Sampler by Sarah A. Jordan
Origin: America, Alabama, Dallas County, Valley Creek
OW: 16 1/2" x OH: 17 1/4"
Silk embroidery threads on a linen ground of 30 x 30 threads per inch (fiber identification by eye).
Museum Purchase, Mr. & Mrs. Stuart H. Brown
Acc. No. 2010-61
This almost square sampler is worked in dark and light green, two shades of cream, yellow, and brown. It is surrounded by a border of dark green leaves filled with cream. The sampler features five alphabets divided by bands, all of which are capitalized except the third. Each alphabet features a different stitch or style: cross in capitals, eyelets, cross in lower case, cross in capitalized script, and four-sided, respectively. Each is separated by a thin border design. The first alphabet is followed by a basket of flowers.
Below the rows of letters is the inscription, “When all thy mercies O my God/ My rising soul surveys/ Transported with the view I’m lost/ In wonder love and praise./ Oh how shall words with equal war/ mth The gratitude declare/ That glows within my ravished heart/ But thou canst read it there” worked in brown cross stitch and followed by a decorative band.
Below verse is the signature line, "Wrought by Sarah A Jordan Valley Creek Academy Dec th 7th [sic] 1831."
The bottom of the sampler features a simplistic scene of a house, a tree, a large building, a tree, and a house (from left to right).
Stitches: buttonhole, cross over one and two, eyelet, four-sided, Irish, queen, straight
Label:Marked “Sarah A Jordan Valley Creek Academy” and dated “1831,” this rare Deep South sampler is among the earliest from the State of Alabama. Few others of its date exist. The dearth is explained by Alabama’s comparatively late settlement. Although the region had been inhabited by Native Americans for millennium, and De Soto visited in 1540, settlement by Anglo-Americans was comparatively sparse until about 1820. The influx of easterners was spurred, in part, by soldiers who had fought with Andrew Jackson during the War of 1812, and traversed the region coming and going to the Battle of New Orleans. Only in the late 1810s, when the federal government awarded former Indian lands as “Bounty Land Warrants” to aging Revolutionary veterans, was the government able to encourage larger settlement. Alabama Territory became the State of Alabama in 1819, the same year that the town of Valley Creek was founded in the “Black Belt,” a fertile region of black soil that was especially good for growing cotton. Nearby Selma, just nine miles distant, was founded on the Alabama River in 1820.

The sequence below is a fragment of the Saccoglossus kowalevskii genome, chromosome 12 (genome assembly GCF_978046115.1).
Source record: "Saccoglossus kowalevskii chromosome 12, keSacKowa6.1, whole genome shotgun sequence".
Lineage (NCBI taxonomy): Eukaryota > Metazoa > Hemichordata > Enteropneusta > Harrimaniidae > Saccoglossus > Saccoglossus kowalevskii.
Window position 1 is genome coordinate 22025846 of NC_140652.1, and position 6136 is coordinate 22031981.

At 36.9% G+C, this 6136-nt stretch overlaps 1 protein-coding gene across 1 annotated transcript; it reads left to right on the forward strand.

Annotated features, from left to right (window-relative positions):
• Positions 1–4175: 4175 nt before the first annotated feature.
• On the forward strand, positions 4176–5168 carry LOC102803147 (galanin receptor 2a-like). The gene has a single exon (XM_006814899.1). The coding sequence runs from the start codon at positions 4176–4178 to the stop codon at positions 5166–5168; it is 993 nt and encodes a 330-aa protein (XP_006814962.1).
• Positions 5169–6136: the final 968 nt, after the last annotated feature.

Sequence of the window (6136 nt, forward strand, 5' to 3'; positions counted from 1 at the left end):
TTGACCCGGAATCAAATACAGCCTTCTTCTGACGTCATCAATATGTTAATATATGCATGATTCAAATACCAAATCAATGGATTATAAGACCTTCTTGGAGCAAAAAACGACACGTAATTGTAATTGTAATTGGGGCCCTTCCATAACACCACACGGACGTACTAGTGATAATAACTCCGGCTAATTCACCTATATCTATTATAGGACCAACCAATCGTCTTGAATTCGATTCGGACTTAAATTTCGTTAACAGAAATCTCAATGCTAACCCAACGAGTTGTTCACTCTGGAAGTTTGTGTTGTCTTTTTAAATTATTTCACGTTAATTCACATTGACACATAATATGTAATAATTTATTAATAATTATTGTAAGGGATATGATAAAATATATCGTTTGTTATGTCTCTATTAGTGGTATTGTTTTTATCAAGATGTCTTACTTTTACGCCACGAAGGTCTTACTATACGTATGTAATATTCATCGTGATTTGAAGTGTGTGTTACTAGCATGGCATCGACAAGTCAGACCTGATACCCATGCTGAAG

Valley Creek Academy was established on January 6, 1829, to educate children of the region’s small but growing planter population. References to the academy are few, not only because of the comparatively small student body, but because by 1841, the institution was rechartered as the Methodist Church’s new Centenary Institute. From 1845 to 1865, it was the most acclaimed academic institution in Central Alabama, with as many as five hundred students each year. According to Dr. John Massey, who taught at the Institute, “the work done … was of a kind that made good men and good women.”
Provenance:Made by Sarah Ann Jordan, 1831.
Bought by CWF from Sumpter Priddy, 2010.
MAKER HISTORY: Sarah Ann Jordan was born in 1809 to Reuben Elmore and Emily Dillard Jordan of Wetumpka, Montgomery County, and later Coosa County, Alabama. Both of Sarah’s parents were born in Virginia and both families moved to Laurens County, South Carolina, where Rueben and Emily met and married before relocating to Alabama.
Inscription(s):“When all thy mercies O my God/ My rising soul surveys/ Transported with the view I’m lost/ In wonder love and praise./ Oh how shall words with equal war/ mth The gratitude declare/ That glows within my ravished heart/ But thou canst read it there.”